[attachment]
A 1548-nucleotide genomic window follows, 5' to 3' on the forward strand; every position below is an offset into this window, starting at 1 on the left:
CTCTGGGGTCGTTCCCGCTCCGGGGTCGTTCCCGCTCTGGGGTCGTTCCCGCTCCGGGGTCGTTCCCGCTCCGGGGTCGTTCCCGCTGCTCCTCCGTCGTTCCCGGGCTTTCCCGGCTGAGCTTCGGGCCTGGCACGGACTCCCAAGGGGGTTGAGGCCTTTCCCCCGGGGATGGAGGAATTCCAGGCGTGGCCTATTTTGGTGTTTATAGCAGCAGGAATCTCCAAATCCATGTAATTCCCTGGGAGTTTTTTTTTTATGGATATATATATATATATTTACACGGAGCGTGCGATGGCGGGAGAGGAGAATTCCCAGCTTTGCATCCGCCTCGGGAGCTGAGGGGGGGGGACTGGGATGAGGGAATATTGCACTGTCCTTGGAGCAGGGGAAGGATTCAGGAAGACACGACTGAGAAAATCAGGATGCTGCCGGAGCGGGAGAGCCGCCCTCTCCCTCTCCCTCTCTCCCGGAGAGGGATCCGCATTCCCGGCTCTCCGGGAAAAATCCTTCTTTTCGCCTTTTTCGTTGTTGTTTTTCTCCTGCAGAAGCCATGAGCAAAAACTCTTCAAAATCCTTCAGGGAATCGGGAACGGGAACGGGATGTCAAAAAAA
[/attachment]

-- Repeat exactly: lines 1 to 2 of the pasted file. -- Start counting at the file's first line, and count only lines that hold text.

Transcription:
A 1548-nucleotide genomic window follows, 5' to 3' on the forward strand; every position below is an offset into this window, starting at 1 on the left:
CTCTGGGGTCGTTCCCGCTCCGGGGTCGTTCCCGCTCTGGGGTCGTTCCCGCTCCGGGGTCGTTCCCGCTCCGGGGTCGTTCCCGCTGCTCCTCCGTCGTTCCCGGGCTTTCCCGGCTGAGCTTCGGGCCTGGCACGGACTCCCAAGGGGGTTGAGGCCTTTCCCCCGGGGATGGAGGAATTCCAGGCGTGGCCTATTTTGGTGTTTATAGCAGCAGGAATCTCCAAATCCATGTAATTCCCTGGGAGTTTTTTTTTTATGGATATATATATATATATTTACACGGAGCGTGCGATGGCGGGAGAGGAGAATTCCCAGCTTTGCATCCGCCTCGGGAGCTGAGGGGGGGGGACTGGGATGAGGGAATATTGCACTGTCCTTGGAGCAGGGGAAGGATTCAGGAAGACACGACTGAGAAAATCAGGATGCTGCCGGAGCGGGAGAGCCGCCCTCTCCCTCTCCCTCTCTCCCGGAGAGGGATCCGCATTCCCGGCTCTCCGGGAAAAATCCTTCTTTTCGCCTTTTTCGTTGTTGTTTTTCTCCTGCAGAAGCCATGAGCAAAAACTCTTCAAAATCCTTCAGGGAATCGGGAACGGGAACGGGATGTCAAAAAAA